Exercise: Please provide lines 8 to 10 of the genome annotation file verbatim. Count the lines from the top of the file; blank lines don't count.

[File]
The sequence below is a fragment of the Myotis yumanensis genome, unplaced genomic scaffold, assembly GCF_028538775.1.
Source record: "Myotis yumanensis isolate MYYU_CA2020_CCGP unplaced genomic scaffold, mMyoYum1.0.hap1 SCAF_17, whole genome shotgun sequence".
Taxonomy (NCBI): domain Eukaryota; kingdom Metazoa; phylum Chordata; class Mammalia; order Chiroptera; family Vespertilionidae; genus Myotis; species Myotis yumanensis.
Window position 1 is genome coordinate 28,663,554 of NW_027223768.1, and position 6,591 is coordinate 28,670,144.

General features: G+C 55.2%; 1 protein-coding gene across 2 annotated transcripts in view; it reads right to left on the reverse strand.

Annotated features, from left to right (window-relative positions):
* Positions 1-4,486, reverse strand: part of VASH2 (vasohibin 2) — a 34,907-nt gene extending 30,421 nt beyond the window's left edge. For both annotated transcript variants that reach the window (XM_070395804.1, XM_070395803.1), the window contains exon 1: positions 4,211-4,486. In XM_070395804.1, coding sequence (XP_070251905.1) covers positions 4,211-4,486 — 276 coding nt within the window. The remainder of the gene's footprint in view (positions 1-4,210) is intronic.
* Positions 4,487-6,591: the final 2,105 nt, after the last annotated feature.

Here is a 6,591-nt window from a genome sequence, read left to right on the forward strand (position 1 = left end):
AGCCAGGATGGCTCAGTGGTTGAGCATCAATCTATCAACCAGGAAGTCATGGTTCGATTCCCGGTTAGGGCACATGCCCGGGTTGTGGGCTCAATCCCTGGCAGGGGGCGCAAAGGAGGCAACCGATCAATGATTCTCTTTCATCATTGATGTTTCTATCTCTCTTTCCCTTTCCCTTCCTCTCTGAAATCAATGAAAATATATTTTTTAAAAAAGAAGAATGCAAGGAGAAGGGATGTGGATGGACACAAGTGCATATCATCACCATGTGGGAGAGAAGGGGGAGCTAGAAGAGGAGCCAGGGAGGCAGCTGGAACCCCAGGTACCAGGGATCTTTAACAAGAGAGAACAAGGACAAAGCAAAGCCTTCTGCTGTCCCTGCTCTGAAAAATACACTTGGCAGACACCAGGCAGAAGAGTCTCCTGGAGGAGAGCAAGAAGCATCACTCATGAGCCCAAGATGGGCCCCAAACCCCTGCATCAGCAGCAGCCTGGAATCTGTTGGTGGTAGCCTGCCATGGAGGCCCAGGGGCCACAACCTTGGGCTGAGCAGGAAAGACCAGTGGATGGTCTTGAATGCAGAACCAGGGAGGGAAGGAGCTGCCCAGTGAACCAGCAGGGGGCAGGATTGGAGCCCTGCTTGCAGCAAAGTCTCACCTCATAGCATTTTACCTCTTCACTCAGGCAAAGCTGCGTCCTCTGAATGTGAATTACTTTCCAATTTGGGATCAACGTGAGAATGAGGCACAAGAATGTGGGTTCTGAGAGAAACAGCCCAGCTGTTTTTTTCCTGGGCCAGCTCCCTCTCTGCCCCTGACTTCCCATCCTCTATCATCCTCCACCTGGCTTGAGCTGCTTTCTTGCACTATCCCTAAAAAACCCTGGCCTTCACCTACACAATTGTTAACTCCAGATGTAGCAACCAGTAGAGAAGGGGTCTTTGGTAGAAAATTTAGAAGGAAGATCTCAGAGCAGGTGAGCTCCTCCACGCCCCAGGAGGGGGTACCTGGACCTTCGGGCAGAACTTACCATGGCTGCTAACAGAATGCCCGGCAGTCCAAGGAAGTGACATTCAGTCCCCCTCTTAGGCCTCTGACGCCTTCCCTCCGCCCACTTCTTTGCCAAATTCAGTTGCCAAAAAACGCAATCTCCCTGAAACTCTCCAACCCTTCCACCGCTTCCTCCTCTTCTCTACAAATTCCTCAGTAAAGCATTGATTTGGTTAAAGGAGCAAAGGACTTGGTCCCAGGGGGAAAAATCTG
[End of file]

* Positions 4,487-6,591: the final 2,105 nt, after the last annotated feature.

Here is a 6,591-nt window from a genome sequence, read left to right on the forward strand (position 1 = left end):
AGCCAGGATGGCTCAGTGGTTGAGCATCAATCTATCAACCAGGAAGTCATGGTTCGATTCCCGGTTAGGGCACATGCCCGGGTTGTGGGCTCAATCCCTGGCAGGGGGCGCAAAGGAGGCAACCGATCAATGATTCTCTTTCATCATTGATGTTTCTATCTCTCTTTCCCTTTCCCTTCCTCTCTGAAATCAATGAAAATATATTTTTTAAAAAAGAAGAATGCAAGGAGAAGGGATGTGGATGGACACAAGTGCATATCATCACCATGTGGGAGAGAAGGGGGAGCTAGAAGAGGAGCCAGGGAGGCAGCTGGAACCCCAGGTACCAGGGATCTTTAACAAGAGAGAACAAGGACAAAGCAAAGCCTTCTGCTGTCCCTGCTCTGAAAAATACACTTGGCAGACACCAGGCAGAAGAGTCTCCTGGAGGAGAGCAAGAAGCATCACTCATGAGCCCAAGATGGGCCCCAAACCCCTGCATCAGCAGCAGCCTGGAATCTGTTGGTGGTAGCCTGCCATGGAGGCCCAGGGGCCACAACCTTGGGCTGAGCAGGAAAGACCAGTGGATGGTCTTGAATGCAGAACCAGGGAGGGAAGGAGCTGCCCAGTGAACCAGCAGGGGGCAGGATTGGAGCCCTGCTTGCAGCAAAGTCTCACCTCATAGCATTTTACCTCTTCACTCAGGCAAAGCTGCGTCCTCTGAATGTGAATTACTTTCCAATTTGGGATCAACGTGAGAATGAGGCACAAGAATGTGGGTTCTGAGAGAAACAGCCCAGCTGTTTTTTTCCTGGGCCAGCTCCCTCTCTGCCCCTGACTTCCCATCCTCTATCATCCTCCACCTGGCTTGAGCTGCTTTCTTGCACTATCCCTAAAAAACCCTGGCCTTCACCTACACAATTGTTAACTCCAGATGTAGCAACCAGTAGAGAAGGGGTCTTTGGTAGAAAATTTAGAAGGAAGATCTCAGAGCAGGTGAGCTCCTCCACGCCCCAGGAGGGGGTACCTGGACCTTCGGGCAGAACTTACCATGGCTGCTAACAGAATGCCCGGCAGTCCAAGGAAGTGACATTCAGTCCCCCTCTTAGGCCTCTGACGCCTTCCCTCCGCCCACTTCTTTGCCAAATTCAGTTGCCAAAAAACGCAATCTCCCTGAAACTCTCCAACCCTTCCACCGCTTCCTCCTCTTCTCTACAAATTCCTCAGTAAAGCATTGATTTGGTTAAAGGAGCAAAGGACTTGGTCCCAGGGGGAAAAATCTG